Thursday, February 23, 2012

It seems like forever since the last time I posted on my own blog!  Things have been kind of hectic since the second semester started.  I hold classes from Monday to Saturday, from 8 am-8 pm! Then there are papers to check, grades to compute, lessons to prepare. It does not leave much time for blogging.  

However, just this Monday I opened my old email account again and found that it has been swamped with messages from blogs that I subscribe to.  I started reading blogs again and joining giveaways. (Don't know how long this will last!)  I miss the fun of going through the blogs and looking at these beautiful pictures and reading what the blogger has to say about them.  

BTW, I am glad the school gave me Literature classes (Philippine Literature and World Literature) this semester.  It's always a wonderful experience to pick out stories/poems/essays from books and share these stories/poems/essays to my students.  

For this grading period, the students and I read the Literature of Africa.  We rode on the words of authors as they took as to the time when the Africa struggled with the Slave Trade and the civil war.  Then there were the Apartheid and Negritude Movements.  It was also a journey to the past with the Philippine Literature classes.  

One more month and it's vacation time!

Hope all my friends in the blogosphere are doing well!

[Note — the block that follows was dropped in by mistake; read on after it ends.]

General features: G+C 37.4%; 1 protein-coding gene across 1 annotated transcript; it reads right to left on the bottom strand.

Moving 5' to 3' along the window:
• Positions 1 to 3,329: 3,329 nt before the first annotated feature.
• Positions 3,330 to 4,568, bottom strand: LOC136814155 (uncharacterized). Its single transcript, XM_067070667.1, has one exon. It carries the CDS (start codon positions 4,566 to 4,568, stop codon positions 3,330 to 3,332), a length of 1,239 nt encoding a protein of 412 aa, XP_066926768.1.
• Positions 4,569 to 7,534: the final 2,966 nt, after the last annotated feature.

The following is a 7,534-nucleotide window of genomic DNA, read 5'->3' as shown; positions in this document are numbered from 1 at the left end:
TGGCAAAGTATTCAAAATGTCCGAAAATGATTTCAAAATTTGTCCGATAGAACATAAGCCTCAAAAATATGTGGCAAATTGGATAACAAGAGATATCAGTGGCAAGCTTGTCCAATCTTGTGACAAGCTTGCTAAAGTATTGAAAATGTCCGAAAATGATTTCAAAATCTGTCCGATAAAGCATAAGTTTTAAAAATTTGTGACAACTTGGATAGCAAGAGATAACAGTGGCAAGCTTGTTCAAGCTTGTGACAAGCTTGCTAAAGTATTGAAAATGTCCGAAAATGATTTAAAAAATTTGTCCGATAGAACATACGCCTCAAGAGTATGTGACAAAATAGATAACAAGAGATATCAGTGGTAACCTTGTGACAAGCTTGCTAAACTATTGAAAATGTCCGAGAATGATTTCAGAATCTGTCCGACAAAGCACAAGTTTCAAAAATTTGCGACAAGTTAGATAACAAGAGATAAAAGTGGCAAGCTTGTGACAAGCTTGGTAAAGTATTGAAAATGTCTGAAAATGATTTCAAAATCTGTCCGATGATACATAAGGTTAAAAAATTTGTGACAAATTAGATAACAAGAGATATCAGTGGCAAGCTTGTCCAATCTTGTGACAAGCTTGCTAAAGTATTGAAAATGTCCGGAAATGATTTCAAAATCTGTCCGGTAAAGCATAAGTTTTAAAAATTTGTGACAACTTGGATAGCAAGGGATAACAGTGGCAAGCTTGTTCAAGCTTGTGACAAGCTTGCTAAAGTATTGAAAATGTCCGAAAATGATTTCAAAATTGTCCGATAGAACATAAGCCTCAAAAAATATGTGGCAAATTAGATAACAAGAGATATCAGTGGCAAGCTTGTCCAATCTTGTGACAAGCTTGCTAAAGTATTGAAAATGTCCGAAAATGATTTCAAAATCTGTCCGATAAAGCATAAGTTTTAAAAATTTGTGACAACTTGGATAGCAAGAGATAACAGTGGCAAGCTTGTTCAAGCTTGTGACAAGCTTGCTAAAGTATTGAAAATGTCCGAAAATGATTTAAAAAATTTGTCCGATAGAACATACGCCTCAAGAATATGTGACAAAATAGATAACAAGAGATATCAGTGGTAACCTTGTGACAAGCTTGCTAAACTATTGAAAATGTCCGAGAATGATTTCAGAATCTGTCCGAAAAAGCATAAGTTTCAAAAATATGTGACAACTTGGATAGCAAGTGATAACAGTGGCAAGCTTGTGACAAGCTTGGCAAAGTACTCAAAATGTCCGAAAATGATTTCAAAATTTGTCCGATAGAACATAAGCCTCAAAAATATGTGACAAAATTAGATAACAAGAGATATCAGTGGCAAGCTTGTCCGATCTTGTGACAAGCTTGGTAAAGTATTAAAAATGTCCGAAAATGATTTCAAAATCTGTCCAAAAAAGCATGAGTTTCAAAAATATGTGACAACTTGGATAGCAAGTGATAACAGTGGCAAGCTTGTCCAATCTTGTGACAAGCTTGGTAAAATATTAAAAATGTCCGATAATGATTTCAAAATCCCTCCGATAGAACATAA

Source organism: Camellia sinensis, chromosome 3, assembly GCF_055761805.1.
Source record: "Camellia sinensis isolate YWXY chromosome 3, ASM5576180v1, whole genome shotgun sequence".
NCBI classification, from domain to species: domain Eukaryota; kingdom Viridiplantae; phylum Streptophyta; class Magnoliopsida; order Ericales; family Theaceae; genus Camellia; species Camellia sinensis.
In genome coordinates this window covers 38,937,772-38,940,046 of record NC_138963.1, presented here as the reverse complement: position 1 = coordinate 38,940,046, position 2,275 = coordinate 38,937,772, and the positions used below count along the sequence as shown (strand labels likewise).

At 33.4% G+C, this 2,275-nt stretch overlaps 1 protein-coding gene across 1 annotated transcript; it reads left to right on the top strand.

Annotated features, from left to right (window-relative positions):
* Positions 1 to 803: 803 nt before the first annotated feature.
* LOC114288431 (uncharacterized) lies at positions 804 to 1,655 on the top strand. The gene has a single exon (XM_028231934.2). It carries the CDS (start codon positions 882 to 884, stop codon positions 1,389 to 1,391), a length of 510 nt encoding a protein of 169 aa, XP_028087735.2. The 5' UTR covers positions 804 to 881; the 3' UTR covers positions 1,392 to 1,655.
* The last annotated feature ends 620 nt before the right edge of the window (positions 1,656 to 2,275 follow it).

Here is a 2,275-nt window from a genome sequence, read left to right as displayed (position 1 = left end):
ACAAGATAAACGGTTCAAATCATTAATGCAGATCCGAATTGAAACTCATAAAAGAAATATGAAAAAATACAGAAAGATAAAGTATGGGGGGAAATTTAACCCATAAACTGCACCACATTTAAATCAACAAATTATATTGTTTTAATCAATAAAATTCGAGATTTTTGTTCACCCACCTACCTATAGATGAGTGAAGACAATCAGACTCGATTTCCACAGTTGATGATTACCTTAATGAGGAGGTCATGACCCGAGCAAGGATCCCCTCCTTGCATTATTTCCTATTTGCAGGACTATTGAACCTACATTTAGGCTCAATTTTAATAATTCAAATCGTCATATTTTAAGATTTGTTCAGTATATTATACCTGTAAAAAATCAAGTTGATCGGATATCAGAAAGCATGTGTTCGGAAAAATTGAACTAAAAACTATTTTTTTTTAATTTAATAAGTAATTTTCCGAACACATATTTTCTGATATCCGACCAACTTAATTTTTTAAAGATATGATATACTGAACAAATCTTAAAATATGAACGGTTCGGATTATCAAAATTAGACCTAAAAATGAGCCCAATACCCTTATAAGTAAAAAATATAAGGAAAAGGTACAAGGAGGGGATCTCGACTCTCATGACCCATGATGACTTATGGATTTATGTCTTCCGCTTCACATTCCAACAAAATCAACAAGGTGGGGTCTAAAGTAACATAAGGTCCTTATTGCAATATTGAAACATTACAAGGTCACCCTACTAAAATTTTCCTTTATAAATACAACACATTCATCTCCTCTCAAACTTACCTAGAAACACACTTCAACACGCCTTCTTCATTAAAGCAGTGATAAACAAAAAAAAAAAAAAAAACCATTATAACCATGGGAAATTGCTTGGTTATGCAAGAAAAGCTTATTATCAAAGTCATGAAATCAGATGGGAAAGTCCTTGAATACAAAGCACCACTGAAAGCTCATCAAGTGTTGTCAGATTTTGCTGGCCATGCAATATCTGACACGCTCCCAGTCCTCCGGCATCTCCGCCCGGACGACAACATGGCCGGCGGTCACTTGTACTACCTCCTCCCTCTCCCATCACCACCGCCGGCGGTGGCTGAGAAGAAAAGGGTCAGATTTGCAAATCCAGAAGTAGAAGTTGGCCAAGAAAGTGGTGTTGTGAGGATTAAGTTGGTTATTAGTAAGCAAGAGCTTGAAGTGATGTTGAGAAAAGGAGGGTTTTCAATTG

Friday, August 26, 2011

A Vintage Wedding

With the NBA season over, I’m stuck with the E! Channel and their roster of “stars”.  It is important to enclose that word in parentheses because I am talking about the Kardashians.  Kim’s lavish ceremony certainly got people talking, with one blogger calling it “America’s answer to the Royal Wedding.”  THAT raised a lot of pencil-thin eyebrows. 
However, I find beauty in simplicity, so I am partial to low-key, solemn ceremony with a touch of vintage.  These are some lovely pictures of a Vintage Wedding.

The dress

The flowers

The table

The reception

The well-wishers.
Vintage too!


The Bookshelf

Dear Santa, 

It’s too early for a Christmas list, but I’m sending one early in case you are super busy in December.  All I want for Christmas is this avant-garde bookshelf that seems to defy gravity.
It would be so perfect in my room..even without the books. 

Thursday, August 18, 2011

Calling Captain Planet

Some bad, really BAD people are out to destroy the beauty that is Palawan.  We’re talking about mining here, folks.  Onlyselfishuncaring individuals want to see the destruction of a natural wonder for cheap money.